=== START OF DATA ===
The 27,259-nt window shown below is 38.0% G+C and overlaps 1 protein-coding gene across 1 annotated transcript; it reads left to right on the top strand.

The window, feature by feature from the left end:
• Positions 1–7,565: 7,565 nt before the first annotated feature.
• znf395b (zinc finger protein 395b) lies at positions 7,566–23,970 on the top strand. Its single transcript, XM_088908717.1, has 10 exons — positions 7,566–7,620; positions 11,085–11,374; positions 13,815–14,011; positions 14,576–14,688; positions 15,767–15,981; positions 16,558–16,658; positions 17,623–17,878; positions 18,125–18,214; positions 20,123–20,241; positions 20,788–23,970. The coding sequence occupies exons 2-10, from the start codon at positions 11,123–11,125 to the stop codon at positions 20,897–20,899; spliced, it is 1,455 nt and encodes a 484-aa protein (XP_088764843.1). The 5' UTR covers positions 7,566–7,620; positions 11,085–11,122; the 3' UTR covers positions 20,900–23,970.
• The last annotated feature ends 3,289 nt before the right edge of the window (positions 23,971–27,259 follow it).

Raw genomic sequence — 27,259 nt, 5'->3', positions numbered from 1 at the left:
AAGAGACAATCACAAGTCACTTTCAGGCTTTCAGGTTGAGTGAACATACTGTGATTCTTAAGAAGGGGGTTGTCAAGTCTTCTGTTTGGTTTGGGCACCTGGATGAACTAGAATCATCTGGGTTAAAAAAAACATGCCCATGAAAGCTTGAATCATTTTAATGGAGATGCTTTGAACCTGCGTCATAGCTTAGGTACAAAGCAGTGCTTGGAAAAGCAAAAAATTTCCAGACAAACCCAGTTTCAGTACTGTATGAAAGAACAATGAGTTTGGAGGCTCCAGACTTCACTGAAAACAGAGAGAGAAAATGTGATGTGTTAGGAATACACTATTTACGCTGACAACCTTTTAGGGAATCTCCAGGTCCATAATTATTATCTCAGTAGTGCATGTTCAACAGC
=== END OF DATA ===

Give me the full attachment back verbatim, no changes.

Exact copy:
The 27,259-nt window shown below is 38.0% G+C and overlaps 1 protein-coding gene across 1 annotated transcript; it reads left to right on the top strand.

The window, feature by feature from the left end:
• Positions 1–7,565: 7,565 nt before the first annotated feature.
• znf395b (zinc finger protein 395b) lies at positions 7,566–23,970 on the top strand. Its single transcript, XM_088908717.1, has 10 exons — positions 7,566–7,620; positions 11,085–11,374; positions 13,815–14,011; positions 14,576–14,688; positions 15,767–15,981; positions 16,558–16,658; positions 17,623–17,878; positions 18,125–18,214; positions 20,123–20,241; positions 20,788–23,970. The coding sequence occupies exons 2-10, from the start codon at positions 11,123–11,125 to the stop codon at positions 20,897–20,899; spliced, it is 1,455 nt and encodes a 484-aa protein (XP_088764843.1). The 5' UTR covers positions 7,566–7,620; positions 11,085–11,122; the 3' UTR covers positions 20,900–23,970.
• The last annotated feature ends 3,289 nt before the right edge of the window (positions 23,971–27,259 follow it).

Raw genomic sequence — 27,259 nt, 5'->3', positions numbered from 1 at the left:
AAGAGACAATCACAAGTCACTTTCAGGCTTTCAGGTTGAGTGAACATACTGTGATTCTTAAGAAGGGGGTTGTCAAGTCTTCTGTTTGGTTTGGGCACCTGGATGAACTAGAATCATCTGGGTTAAAAAAAACATGCCCATGAAAGCTTGAATCATTTTAATGGAGATGCTTTGAACCTGCGTCATAGCTTAGGTACAAAGCAGTGCTTGGAAAAGCAAAAAATTTCCAGACAAACCCAGTTTCAGTACTGTATGAAAGAACAATGAGTTTGGAGGCTCCAGACTTCACTGAAAACAGAGAGAGAAAATGTGATGTGTTAGGAATACACTATTTACGCTGACAACCTTTTAGGGAATCTCCAGGTCCATAATTATTATCTCAGTAGTGCATGTTCAACAGC